Carol Forden

Hello Carol, I see how SF Ali has responded. I agree with his statements. Because this humorous article is about Ali’s religion and culture and is in many ways, gently and maybe not so gently poking fun at stereotypes, I not only enjoyed it, I learned from it.

I’m going to share a discussion we just had in my extremely diverse Southern California classroom this morning. First, we were learning about “description” and reading Amazon reviews aloud in class, and most class members were laughing so hard, tears were forming in the corners of their eyes.

Second, for many years, I have taught students who are recent immigrants from the Middle East. Many are Persian, but others are from other Middle Eastern countries and backgrounds. I also teach students who are relatively recent immigrants from South and Central America, and students from a number of Asian nations, who are specifically coming to Orange County in Southern California for an education.

And third, all of the actual living, breathing, highly intelligent, brilliant and creative students in this classroom mentioned how tired they were of the way many instructors were lecturing them in their classes about the present Administration, and also, some mentioned their children were coming home from public school with unwanted, non-educational messages regarding current U.S. politics.

I’m not writing about myself here or my opinion, though I felt pretty good hearing that the students were as tired of hearing about these things repeated over and over, as I was. At a certain point, if there’s no actual thing there except people’s fears or extreme biased opinion that is the same every 4 or 8 years and all in-between (I’m a very old hag and I remember this type of thing said about pretty much every Republican presidential candidate or actual elected official).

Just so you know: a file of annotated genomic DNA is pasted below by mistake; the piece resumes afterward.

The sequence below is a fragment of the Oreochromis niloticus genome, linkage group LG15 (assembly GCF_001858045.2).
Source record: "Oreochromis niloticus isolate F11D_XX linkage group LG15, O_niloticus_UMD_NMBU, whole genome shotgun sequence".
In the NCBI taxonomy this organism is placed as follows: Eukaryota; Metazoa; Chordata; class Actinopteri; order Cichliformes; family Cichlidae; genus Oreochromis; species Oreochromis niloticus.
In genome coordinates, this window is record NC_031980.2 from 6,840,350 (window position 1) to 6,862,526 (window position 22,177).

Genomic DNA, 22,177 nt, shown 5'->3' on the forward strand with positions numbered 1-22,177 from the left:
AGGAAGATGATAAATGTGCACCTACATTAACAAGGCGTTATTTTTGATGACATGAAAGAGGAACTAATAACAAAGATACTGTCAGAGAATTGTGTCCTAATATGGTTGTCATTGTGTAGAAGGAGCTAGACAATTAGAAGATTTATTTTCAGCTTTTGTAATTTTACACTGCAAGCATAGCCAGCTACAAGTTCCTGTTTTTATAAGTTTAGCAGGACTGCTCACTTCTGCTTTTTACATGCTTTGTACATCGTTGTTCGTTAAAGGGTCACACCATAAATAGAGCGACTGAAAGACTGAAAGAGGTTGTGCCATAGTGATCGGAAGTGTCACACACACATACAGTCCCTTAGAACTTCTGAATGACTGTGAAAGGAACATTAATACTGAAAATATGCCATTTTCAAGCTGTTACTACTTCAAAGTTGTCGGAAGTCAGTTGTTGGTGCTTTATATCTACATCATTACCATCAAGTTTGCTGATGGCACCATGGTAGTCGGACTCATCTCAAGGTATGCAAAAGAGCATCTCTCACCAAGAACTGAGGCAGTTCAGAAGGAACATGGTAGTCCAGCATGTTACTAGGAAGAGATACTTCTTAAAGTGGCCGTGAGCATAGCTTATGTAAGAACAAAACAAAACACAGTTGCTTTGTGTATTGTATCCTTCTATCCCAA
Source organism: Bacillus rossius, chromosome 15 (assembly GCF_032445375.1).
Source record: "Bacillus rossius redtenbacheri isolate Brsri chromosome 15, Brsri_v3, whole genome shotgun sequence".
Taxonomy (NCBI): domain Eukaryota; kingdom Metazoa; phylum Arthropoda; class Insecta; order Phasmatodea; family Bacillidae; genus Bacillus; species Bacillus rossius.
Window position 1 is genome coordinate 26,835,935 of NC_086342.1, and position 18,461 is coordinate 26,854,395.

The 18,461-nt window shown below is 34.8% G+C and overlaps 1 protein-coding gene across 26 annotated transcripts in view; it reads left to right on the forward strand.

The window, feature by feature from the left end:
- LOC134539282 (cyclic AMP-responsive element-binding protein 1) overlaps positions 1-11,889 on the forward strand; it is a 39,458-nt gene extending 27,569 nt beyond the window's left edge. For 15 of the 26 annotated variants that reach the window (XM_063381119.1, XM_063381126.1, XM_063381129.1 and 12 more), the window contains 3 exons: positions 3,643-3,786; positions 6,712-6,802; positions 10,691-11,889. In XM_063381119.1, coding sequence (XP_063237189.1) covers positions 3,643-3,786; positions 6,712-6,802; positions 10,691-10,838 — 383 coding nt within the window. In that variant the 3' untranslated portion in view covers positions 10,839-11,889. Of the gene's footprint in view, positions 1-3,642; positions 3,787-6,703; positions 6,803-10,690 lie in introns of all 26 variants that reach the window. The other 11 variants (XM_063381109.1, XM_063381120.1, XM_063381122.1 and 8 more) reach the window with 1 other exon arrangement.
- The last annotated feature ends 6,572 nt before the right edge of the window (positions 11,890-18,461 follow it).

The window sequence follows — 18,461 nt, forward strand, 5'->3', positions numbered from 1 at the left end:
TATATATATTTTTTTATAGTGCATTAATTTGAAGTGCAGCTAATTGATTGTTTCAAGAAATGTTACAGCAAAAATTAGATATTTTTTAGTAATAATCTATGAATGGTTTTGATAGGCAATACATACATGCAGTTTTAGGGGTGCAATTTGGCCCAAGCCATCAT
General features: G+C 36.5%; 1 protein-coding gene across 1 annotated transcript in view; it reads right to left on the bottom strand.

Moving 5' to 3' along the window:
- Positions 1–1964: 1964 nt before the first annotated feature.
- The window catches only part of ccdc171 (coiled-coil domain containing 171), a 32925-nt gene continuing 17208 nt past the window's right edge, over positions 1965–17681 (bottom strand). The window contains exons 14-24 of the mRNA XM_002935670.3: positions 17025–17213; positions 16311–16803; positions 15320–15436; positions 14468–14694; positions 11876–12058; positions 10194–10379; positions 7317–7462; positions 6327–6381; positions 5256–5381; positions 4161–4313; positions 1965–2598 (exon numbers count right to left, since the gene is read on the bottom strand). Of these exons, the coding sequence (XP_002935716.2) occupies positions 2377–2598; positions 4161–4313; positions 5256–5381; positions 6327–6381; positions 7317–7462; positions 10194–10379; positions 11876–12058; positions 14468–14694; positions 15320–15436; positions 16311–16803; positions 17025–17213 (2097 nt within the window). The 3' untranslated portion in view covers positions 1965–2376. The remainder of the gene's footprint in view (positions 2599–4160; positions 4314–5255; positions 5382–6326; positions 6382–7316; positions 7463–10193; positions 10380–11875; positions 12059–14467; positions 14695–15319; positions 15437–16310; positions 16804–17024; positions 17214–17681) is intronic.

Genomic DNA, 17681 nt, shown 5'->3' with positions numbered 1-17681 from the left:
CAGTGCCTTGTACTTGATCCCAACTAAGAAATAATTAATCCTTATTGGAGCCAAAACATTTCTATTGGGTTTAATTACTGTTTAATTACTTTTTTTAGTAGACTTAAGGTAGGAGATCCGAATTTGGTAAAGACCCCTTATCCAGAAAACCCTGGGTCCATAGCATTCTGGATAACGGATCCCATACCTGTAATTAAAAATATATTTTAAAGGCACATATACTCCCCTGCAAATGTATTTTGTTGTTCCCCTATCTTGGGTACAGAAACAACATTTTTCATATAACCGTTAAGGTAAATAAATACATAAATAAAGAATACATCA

Many of these students have experienced situations of extreme violence and fear that — in my opinion, are unlikely for you to be able to picture or comprehend. I try to picture them and see a huge difference in our experience here in the U.S. in recent decades, and cannot really understand what they are their families have been through. I’m a survivor of some pretty frightening violent crimes and I do not think telling someone else what they should or should not think, feel or do is an appropriate response in a situation of trauma and fear. The students also spoke of being stereotyped and caricatured, both as individuals, and their nations or cultures.

So that’s my opinion. I used to do very in-depth marketing research for the businesses I worked with, during the time that was possible, before the end of start-up funding for actual businesses instead of some type of scam or richie Mc richerson’s relative, lover or pal’s “dream business” or yet another thing meant to take monthly fees from people who can ill-afford it. This research involves talking to people, listening, and doing the hard work of figuring out the right questions to ask.

Ali is giving information and I really appreciate the opportunity to listen to him. He helps me to understand the right questions.

One clap, two clap, three clap, forty?

By clapping more or less, you can signal to us which stories really stand out.